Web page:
Passers-by called the police when they found a little boy all alone looking lost and confused on a road in Spring Bank in Hull, East Yorkshire on Saturday afternoon

Passers-by called the police when they found a little boy all alone looking lost and confused on a road in Spring Bank in Hull, East Yorkshire on Saturday afternoon

Passers-by called the police when they found a little boy all alone looking lost and confused on a road in Spring Bank in Hull, East Yorkshire on Saturday afternoon

Footage shows the missing boy, who is wearing a red coat and green shorts, waiting with two men and a child as the police arrive.

The men explain the situation while the little boy stands beside the adults with a terrified look on his face. 

One policeman tries to talk to the boy, saying: ‘Hello love. You alright? It’s okay, talk to us.’ 

The other policeman bends down to the boy’s height and reaches for his hand, coaxing him to come to him, saying: ‘We’ll find mummy, come on.’ 

Video footage shows the police arriving on the scene as one policeman tries to talk to the boy, bending down to his level saying: 'We'll find mummy, come on'

Video footage shows the police arriving on the scene as one policeman tries to talk to the boy, bending down to his level saying: 'We'll find mummy, come on'

Video footage shows the police arriving on the scene as one policeman tries to talk to the boy, bending down to his level saying: ‘We’ll find mummy, come on’

The terrified boy continues to sob as he is held in the policeman's arms as the men try to figure out his name and where he lives

The terrified boy continues to sob as he is held in the policeman's arms as the men try to figure out his name and where he lives

The terrified boy continues to sob as he is held in the policeman’s arms as the men try to figure out his name and where he lives

He picks the toddler up in his arms as the little boys begins to sob.

‘Where’s your house?’ he asks him. ‘Where’s mummy?’, but the boy just continues to cry.

The four men discuss the situation, with the policemen wondering why they can’t see any distressed parents out looking for him.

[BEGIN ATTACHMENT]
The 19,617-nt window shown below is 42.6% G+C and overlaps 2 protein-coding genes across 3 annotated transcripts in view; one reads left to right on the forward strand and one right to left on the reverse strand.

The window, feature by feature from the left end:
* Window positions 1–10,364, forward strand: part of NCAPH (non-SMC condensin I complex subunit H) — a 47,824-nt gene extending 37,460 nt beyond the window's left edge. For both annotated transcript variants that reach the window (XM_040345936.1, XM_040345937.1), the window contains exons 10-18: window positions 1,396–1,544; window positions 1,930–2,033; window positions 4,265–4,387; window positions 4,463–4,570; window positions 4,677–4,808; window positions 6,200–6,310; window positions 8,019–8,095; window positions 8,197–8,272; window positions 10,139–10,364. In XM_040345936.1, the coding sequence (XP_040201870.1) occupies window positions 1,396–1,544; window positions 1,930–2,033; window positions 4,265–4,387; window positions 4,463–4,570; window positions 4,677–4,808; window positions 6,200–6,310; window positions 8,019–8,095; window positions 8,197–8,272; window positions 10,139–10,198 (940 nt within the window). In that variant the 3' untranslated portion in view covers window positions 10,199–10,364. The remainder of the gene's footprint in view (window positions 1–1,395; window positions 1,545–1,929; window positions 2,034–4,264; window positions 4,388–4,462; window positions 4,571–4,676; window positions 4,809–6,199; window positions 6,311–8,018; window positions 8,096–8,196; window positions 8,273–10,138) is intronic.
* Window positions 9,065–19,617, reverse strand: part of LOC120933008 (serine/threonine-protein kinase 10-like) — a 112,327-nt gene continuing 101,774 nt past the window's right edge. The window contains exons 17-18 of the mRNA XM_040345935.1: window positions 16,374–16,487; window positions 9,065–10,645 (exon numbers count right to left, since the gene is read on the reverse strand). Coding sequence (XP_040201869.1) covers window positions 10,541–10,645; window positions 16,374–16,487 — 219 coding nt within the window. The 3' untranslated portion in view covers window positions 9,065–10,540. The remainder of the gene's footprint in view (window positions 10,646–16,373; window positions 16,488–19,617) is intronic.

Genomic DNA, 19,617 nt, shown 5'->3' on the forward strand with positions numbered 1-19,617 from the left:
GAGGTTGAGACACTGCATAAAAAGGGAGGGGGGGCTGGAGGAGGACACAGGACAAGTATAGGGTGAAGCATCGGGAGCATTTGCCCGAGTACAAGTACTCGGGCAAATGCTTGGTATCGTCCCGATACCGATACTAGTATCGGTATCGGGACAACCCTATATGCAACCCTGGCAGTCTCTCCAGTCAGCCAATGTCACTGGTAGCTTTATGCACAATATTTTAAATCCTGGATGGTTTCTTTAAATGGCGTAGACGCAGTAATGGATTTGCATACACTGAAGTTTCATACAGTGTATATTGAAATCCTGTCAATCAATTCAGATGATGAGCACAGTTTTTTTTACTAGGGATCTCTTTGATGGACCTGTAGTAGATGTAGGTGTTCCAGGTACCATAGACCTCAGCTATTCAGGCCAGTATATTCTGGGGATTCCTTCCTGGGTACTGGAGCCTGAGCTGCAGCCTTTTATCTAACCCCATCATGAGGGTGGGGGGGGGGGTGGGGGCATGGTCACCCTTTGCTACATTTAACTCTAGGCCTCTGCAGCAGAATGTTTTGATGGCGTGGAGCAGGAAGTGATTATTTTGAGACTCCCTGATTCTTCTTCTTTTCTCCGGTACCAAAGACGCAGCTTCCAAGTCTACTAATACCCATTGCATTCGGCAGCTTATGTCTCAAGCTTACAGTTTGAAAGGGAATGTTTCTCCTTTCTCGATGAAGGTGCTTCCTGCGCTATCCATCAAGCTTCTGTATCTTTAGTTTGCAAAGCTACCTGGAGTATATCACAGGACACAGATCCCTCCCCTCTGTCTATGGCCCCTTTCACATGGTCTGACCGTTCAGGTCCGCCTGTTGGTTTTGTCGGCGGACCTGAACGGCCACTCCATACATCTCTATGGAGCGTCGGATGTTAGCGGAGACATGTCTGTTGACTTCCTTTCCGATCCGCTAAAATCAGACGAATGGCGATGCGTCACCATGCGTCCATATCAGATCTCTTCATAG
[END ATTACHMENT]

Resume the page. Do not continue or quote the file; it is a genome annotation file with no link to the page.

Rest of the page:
When the boy calms down they ask him again where he lives and his name but he only shakes his head. 

Eventually, the two police officers take the boy to their police van and it has been confirmed that the little boy has been safely reunited with his family

Eventually, the two police officers take the boy to their police van and it has been confirmed that the little boy has been safely reunited with his family

Eventually, the two police officers take the boy to their police van and it has been confirmed that the little boy has been safely reunited with his family

Eventually, the two police officers take the boy to their police van promising the boy some chocolate and thanking the kind strangers for looking after him. 

Humberside Police confirmed to The Sun that the boy has now been safely returned to his family.

It is unclear how the toddler ended up wandering the street by himself.

People commenting on the video expressed their relief that the boy had been found by the right people with one person writing: ‘Thank goodness you helped him it could have been so much worse.’

Another wrote: ‘Ah bless him. His parents will be frantic. Glad it was someone nice who spotted him before he was in any danger. Hope he’s home and safe.’

This post first appeared on dailymail.co.uk

Continue Reading

Trending

Copyright © 2020 DiazHub.